DOR did not make these individuals available for interview.
However, one staffer, who asked not to be identified for fear of retaliation, said McCrimmon "has bragged about her 'list' of employees she is going to fire. Her manager, Deb Maddren, doesn't care how she treats the employees as long as she gets her 'numbers' to report to Jim Evers.
"Morale in Taxpayer Services is very low. Managers have stepped down to get out from under her."
McCrimmon is a "tax specialist administrator," earning $43,701 annually.
Watters said Wednesday that McCrimmon has been temporarily reassigned during the investigation.
Skeptical about the IG's internal investigation -- noting that the office is, in effect, investigating itself -- one employee suggested, "It's time we ask Attorney General Pam Bondi to give State Attorney Willie Meggs a shot at this.
"She's hurt so many good, hard-working employees while looking the other way when her groupies come in 20-to-30 minutes late every day."
Beyond McCrimmon, who did not respond to Sunshine State News' attempts for an interview, some current and former co-workers say the ax should fall on her superiors.
The Department of Revenue employs 5,100 workers. Headed by Executive Director Lisa Vickers, who reports to the governor and the Florida Cabinet, DOR carries out three major responsibilities involving billions of dollars:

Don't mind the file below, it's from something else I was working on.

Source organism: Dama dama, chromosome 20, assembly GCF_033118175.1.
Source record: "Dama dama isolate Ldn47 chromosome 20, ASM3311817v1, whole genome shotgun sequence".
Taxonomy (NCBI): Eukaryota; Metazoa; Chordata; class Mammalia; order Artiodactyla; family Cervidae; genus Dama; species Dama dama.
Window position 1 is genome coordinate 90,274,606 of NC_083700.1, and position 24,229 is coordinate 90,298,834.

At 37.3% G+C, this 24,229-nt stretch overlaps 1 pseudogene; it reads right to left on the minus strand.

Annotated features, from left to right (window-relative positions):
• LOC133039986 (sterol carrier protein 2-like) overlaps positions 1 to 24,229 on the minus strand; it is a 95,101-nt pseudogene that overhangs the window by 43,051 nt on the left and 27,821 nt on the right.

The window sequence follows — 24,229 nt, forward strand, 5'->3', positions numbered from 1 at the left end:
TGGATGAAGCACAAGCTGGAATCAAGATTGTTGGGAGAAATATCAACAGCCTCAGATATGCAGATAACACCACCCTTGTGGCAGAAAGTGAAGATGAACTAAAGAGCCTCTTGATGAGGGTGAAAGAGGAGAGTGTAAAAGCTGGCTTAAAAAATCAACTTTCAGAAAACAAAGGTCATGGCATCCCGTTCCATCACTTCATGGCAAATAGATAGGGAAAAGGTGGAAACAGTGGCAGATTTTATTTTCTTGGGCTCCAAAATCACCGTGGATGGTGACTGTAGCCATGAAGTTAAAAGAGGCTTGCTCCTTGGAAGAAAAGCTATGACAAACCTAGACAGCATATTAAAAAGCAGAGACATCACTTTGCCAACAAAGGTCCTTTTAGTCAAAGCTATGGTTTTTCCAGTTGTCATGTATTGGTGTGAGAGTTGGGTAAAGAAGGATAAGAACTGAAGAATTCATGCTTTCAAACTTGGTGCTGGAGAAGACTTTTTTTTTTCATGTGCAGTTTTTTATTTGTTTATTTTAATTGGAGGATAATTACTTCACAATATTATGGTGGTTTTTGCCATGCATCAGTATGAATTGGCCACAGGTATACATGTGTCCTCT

- Child-support enforcement, collecting about $1.4 billion a year in payments and helping to establish paternity for more than 90,000 children annually.
- General tax administration, handling more than 9 million tax filings, processing more than $4.8 billion in receipts for other state agencies and distributing more than $1 billion in discretionary sales surtax collections to local governments.
- Property tax oversight for the assessment and collection of taxes on more than 11 million parcels statewide, with a market value exceeding $1.9 trillion.
In this year's annual report, Vickers said her agency "ensures that Florida’s tax laws are administered fairly and effectively, collecting the revenues that fund essential state and local services, and ensuring a level playing field for businesses."
The DOR reported that "despite growing workloads and budget limitations, [it] has continued to increase productivity." According to the annual report, "improvements in our audit process resulted in collections of $257 million in fiscal 2009-10, a 20 percent increase from the previous year."
In the section of the annual report titled "Our Values," the department lists its three top "character values" as "integrity, honesty, trust."
Gov. Rick Scott, through spokesmen Brian Burgess and Lane Wright, declined to comment on the situation.
"Regardless of the outcome, I don't expect the governor will weigh in on this issue," Burgess noted in an email.
Contact Kenric Ward at email@example.com or at (772) 801-5341.